Accessible Train Travel in Canada & the U.S.

Canada

See Visit Canada to find out what documents you need to travel, visit family and friends, do business, or transit through Canada.

  • Take Charge of Your Travel: A Guide for Persons with Disabilities by the Canadian Transportation Agency
  • Canadian Transportation Agency (CTA) Accessible Transportation includes information about accessible transportation throughout Canada. [Select English or French]  Updated

    Access to Travel, your special needs information source, will provide you with facts on accessible transportation and travel across Canada with the aim of making accessible travel easy and enjoyable! This site, created by Transport Canada, has a wealth of information on adapted tourism in Canada as well as a detailed list of Canadian transportation companies offering accessible local, intercity, and national service.

  • Allergies, special meals, and medication

    Get the information you need on the range of special meals offered on VIA trains, medication transportation and storage, and the policy on oxygen bottles:

    • Allergies and special meals
    • Medication
    • Oxygen bottles

Crossing the Border

Traveling by Train

VIA Rail in Canada and Amtrak in the U.S. have excellent services for special needs. To be sure you receive the service you need, purchase your tickets over the telephone and let them know what you need. Services vary from train to train and station to station but if they know in advance what you need, they will be able to help you.

Do the stations have wheelchair access? Can you bring a guide dog or get around in the trains by wheelchair?

Canada: VIA Rail Accessible Services

A woman in a Via Rail wheelchair lift is helped into the train car by Via Rail staff.
Wheelchair lifts are not required at the Montréal and Québec City stations, where the platforms are level with the train doors. All other wheelchair-accessible stations have devices used to lift the wheelchair and/or the passenger from the station platform to the train door. These lifts can safely handle a maximum weight of 272 kg (600 lb.) and mobility aids up to 56 in. (142 cm) long.

To find out what you need to know about the accessibility of VIA trains, consult the following links:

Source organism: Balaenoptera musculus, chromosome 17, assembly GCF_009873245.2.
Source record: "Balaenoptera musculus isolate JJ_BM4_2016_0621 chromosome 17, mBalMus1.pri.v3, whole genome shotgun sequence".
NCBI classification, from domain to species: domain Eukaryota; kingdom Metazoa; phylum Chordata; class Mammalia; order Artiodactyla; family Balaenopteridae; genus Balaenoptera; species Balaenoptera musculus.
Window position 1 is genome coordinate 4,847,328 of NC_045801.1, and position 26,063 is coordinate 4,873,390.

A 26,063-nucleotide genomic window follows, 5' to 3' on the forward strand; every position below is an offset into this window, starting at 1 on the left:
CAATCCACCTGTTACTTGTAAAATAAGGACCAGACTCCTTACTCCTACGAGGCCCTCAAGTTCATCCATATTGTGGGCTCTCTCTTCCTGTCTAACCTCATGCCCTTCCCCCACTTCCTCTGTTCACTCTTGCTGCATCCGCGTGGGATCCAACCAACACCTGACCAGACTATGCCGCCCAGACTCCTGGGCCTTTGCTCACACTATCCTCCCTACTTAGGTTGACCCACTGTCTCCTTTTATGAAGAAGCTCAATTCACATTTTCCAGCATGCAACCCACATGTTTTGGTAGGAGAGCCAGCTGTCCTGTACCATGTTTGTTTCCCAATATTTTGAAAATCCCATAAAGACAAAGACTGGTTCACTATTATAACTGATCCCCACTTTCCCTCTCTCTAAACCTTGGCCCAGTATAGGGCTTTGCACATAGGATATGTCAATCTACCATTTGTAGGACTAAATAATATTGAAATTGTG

To find out what you need to know about the accessibility of VIA trains, consult the following links:

U.S.A.

U.S.: Amtrak Accessible Services

To make reservations for accessible space on Amtrak, purchase your tickets over the phone or in person at an Amtrak ticket counter.

  • By telephone: Please call 1-800-USA-RAIL (1-800-872-7245). Agents are available 24 hours a day, seven days a week.
  • By TDD/TTY: Please call 1-800-523-6590. Agents are available from 5 am to 1 am EST, seven days a week.
  • At an Amtrak ticket counter: Ticket agents at staffed stations can sell tickets during regular ticket office hours. Please call 1-800-USA-RAIL (1-800-872-7245) for details.

Up until 14 days before the departure of each train from its origin city, reservations for accessible bedrooms may be made only for passengers who are mobility impaired. After this period, and if all other Deluxe and Family bedrooms have been reserved, accessible bedrooms are made available to all passengers on a first-come, first-served basis. For this reason, you are urged to make your reservations as far in advance of travel as possible. On the Accessible Travel Services page, information about special needs and accessibility is available about:  Updated



Sports and Recreation


  • ATVs:
    • All-Terrain Vehicle Safety by the United States Consumer Product Safety Commission (CPSC). All-Terrain Vehicles (ATVs) are among the most popular recreational vehicles in the nation today, but along with popularity comes increased risk and sometimes carelessness.